Left: James Currie. Right: a portrait of Burns by Archibald Skirving, published in The Works of Robert Burns, by Blackie and Son, Glasgow, 1854.
Date : 26-07-1799
Correspondent : George ThomsonCorrespondent Location : Edinburgh
Recipient : James Currie Recipient Location : Liverpool
Subject : George Thomson discusses Burns's letters to his friends Nicol and Ainslie, and describes his attempts to procure them.
Trustees Office Edinr.
26 July 1799

Dear Sir
          Burns’s letters to Nicol being now in my possession, will be sent by the first vessel from Leith to Liverpool, and [MS torn]all immediately go down to enquire for one. Mr Douglas on opening the packet of Nicol’s let-ters, & finding you had them copied, would not part with the Poet’s, ‘till he took a copy, - proceeding you see on the strict principle of reciprocity. It is more than probable that Burns answered two letters of his friend, the one re-lating to his fracas with Dr. Adam rector of the high school, and the other expostulating with & admonishing Burns about some political indiscretion of his at the Dumfries Theatre. As the answer to the last would doubtless be inte-resting, it is to be regretted that it cannot be found. Mr Douglas permitted me to go through all Nicol’s papers in quest of it, but nothing of the kind appeared Should he ever meet with such a thing, he promised to send it to me. There is an excellent humorous letter written in broad Scotch, the only piece of prose of his which I remem-ber to have seen in the vulgar tongue.
          Mr Ainslie positively refuses to give up the original letters of Burns He values them highly he says, and likes to shew them occasionally to particular friends who relish that species of wit which they contain. I urged your reasons for wishing to have them, to no purpose, he will not part with them, - After he had broke open the packet containing his own letters, I of course caused him seal them up again, and they will be returned to ↑you↓ along with the Poet’s letters before mentioned. Mr Duncan took charge of your letter to Mr Ramsay of Ochtertyre, and I understand has trans-mitted a packet received in answer – I trust we shall soon have the happiness of seeing the result of all your labours. – Accept of my thanks for your attention to the little paper which I last sent – By all means, omit whatever is superfluous or improper. Had I ever dreamed that my Letters would be honoured with publication, I would certainly have bestowed much more attention in writing them. – Do not forget a copy for me on fine paper I remain Dear Sir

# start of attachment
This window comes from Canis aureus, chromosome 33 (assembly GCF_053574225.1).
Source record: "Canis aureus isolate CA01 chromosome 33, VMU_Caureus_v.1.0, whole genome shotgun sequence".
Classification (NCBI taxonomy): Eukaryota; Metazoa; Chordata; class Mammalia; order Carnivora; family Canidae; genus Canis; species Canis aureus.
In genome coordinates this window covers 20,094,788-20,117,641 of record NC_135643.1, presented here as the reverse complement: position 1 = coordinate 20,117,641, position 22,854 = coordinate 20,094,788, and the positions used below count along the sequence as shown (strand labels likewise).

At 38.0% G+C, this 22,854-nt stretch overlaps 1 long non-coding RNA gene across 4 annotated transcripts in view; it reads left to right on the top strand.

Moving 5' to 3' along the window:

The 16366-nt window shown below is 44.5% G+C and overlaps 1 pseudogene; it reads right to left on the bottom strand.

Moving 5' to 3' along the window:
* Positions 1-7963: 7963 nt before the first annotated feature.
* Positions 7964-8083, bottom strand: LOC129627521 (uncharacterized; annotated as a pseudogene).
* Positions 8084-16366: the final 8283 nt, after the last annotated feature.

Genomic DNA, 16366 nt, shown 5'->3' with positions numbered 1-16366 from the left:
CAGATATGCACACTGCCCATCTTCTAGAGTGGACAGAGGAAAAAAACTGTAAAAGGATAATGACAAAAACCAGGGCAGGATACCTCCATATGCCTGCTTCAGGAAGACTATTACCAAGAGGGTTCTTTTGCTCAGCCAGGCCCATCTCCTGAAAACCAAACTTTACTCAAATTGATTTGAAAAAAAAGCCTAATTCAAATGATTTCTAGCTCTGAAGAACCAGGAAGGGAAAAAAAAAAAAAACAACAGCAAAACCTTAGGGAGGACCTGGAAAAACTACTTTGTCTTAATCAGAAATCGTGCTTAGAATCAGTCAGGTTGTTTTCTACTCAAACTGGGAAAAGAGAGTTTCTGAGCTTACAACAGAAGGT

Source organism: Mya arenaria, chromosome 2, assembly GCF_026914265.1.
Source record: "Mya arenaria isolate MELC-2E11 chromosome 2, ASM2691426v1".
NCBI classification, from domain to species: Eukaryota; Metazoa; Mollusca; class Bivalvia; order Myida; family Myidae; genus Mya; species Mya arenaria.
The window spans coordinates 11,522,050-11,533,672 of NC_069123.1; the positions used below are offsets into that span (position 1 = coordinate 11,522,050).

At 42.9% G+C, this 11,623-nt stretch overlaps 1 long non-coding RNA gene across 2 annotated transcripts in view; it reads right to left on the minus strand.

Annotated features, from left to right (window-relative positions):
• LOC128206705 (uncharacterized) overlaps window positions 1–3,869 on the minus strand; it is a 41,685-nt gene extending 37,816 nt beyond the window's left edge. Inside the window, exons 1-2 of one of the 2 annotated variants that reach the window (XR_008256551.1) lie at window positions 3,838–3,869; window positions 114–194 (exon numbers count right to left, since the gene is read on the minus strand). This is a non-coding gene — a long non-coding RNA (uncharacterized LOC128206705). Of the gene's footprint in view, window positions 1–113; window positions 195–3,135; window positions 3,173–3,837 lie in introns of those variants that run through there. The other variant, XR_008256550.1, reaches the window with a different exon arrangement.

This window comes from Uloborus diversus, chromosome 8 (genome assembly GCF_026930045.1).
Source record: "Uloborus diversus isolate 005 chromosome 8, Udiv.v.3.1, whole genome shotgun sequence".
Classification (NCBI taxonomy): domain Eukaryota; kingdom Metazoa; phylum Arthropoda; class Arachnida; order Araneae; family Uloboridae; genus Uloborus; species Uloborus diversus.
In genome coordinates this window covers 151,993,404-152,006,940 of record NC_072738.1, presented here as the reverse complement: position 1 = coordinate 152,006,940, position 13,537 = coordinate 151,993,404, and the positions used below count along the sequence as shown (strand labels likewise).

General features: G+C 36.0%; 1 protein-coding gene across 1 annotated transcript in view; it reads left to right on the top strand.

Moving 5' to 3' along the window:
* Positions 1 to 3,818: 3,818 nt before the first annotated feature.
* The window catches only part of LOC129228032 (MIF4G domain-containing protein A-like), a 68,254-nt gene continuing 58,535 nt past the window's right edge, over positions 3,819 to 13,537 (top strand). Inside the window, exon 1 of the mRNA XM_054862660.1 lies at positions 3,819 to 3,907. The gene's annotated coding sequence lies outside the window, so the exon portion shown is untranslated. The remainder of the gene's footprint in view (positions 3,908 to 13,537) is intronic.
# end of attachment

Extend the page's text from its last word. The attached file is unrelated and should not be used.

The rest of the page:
Yours very respectfully

G Thomson

I am just informed that the Leith & Liverpool packet is to sail this evening from Leith, so that you may depend on my sending the Letters by her

Notes :

[Burns’s letters to Nicol]:
There are 11 extant letters to William Nicol.

[Mr Douglas]:
This may be Alexander Douglas, fellow-member of the Dumfries Volunteers.

[Mr Duncan]:
George Duncan (1771-1831), married, 1796, Christian Currie, daughter of James Currie (1716-73), minister of Middlebie, and Jean Boyd; and sister of Dr. James Currie (1756-1805).

[[Nicol’s] fracas with Dr Adam]:
Burns wrote of this to Ainslie (Letters I, 309).

[humorous letter written in broad Scotch]:
see Letters, I, 120-1. The letter is headed ‘Carlisle, 1st June – or I believe the 39th o’ may rather’.

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